Considering the fact that I originally bought my SNES expressly to play Street Fighter II at home against my friends (yeah, Super Mario World and the like were games I’d “get to”), Capcom’s fighters over the years have consumed a fair amount of my time and robbed me of a fortune in quarters. With that in mind it was a delight to crack open this collection of games I know well, some I know more peripherally, and a few that were just an utter surprise. Starting with the better-known stuff, if you’re a fan of the Darkstalkers franchise, by god this game absolutely has you covered, with literally every incarnation of it, including two releases that were only seen in Japan. Add to that the truly deep and impressive Hyper Street Fighter II Anniversary Edition, which essentially lets you dial up any fighter from any version of that classic and rock out with them, and you’re starting to feel the party. Now throw the pretty damned odd but awesome puzzler Super Puzzle Fighter II Turbo and you’ve even got some nice diversity building up to make it a more complete collection. Diving then into the surprises, at least for me, and it’s more of a mixed bag. Probably my least favorite of the bunch is Cyberbots, which attempted to go for more of a Rock Em Sock Em Robots style fighter, where you’ll jump into a variety of mechs to duke it out. It could absolutely be worse, but with so many other great fighting options in the collection it doesn’t really connect. Going with an amusing look and style there’s also the somewhat odd play of Super Gem Fighter: Mini Mix, which will have you collecting gems which will enable different abilities you can use to attack your opponent. It takes some getting used to, for sure, but it’s cute and catchy in a surprisingly-compelling way with its very left field approach. Then, finally, there’s the very unusual and unique Red Earth, which still has very fighting-oriented mechanics but blends that with a more RPG-like story, collecting pick-ups, building experience, and more of a challenging boss rush format. It may not be everyone’s cup of tea but it’s a pretty fascinating look at an attempt to pivot and create something new… something I can at least admire. When you take all of this and then wrap it up into one pretty consistently-presented package, complete with all sorts of game art, promo materials, and original soundtracks, it makes a noble attempt to absolutely give you your money’s worth. While ultimately how long and how consistently people remain engaged with the game’s online play will always be a fair question, the pretty rudimentary but very playable remote play is a welcome option… but I’d say that’s more icing on the cake than a critical feature. If you’re a tried and true fighting fan it’s hard to find any substantial faults with this surprisingly diverse and well-composed package, and it easily qualifies for “must-buy” status.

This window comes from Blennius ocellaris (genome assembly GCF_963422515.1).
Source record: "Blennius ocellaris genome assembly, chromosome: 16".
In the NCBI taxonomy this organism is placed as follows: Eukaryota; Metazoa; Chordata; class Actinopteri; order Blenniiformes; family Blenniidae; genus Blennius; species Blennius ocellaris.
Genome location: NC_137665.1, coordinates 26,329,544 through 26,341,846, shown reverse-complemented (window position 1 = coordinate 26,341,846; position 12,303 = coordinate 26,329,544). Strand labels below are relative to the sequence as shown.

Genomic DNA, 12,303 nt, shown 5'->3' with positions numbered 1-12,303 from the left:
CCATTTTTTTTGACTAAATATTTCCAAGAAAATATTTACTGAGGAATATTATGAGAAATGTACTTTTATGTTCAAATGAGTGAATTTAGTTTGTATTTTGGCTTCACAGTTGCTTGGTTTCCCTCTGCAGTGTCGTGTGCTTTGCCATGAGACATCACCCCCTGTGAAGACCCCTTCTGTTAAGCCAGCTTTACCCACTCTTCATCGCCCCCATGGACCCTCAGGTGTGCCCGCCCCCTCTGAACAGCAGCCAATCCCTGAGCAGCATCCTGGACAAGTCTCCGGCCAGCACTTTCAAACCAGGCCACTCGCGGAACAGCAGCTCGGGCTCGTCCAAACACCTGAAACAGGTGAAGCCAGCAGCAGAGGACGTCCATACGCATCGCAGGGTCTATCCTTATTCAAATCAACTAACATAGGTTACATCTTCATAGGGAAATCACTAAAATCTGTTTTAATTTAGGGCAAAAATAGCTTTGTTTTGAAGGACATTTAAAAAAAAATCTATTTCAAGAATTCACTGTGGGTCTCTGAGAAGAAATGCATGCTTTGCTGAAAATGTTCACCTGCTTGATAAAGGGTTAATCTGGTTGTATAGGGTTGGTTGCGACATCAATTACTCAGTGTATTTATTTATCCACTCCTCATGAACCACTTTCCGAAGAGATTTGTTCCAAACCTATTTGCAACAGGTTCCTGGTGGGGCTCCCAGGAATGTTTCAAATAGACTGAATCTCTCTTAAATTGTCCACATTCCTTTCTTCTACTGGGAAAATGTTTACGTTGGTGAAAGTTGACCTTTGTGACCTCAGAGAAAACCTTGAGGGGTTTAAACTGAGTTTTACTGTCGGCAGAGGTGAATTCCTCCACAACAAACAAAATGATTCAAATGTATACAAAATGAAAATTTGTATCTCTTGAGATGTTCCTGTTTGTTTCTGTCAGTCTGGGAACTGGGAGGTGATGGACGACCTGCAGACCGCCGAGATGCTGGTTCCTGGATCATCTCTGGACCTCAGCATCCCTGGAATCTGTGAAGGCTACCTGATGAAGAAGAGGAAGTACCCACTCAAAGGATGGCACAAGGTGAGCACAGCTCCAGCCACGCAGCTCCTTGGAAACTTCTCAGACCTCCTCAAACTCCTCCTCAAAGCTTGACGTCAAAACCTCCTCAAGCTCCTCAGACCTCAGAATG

Justin Nation, Score:
Nindie Choice! [8.7]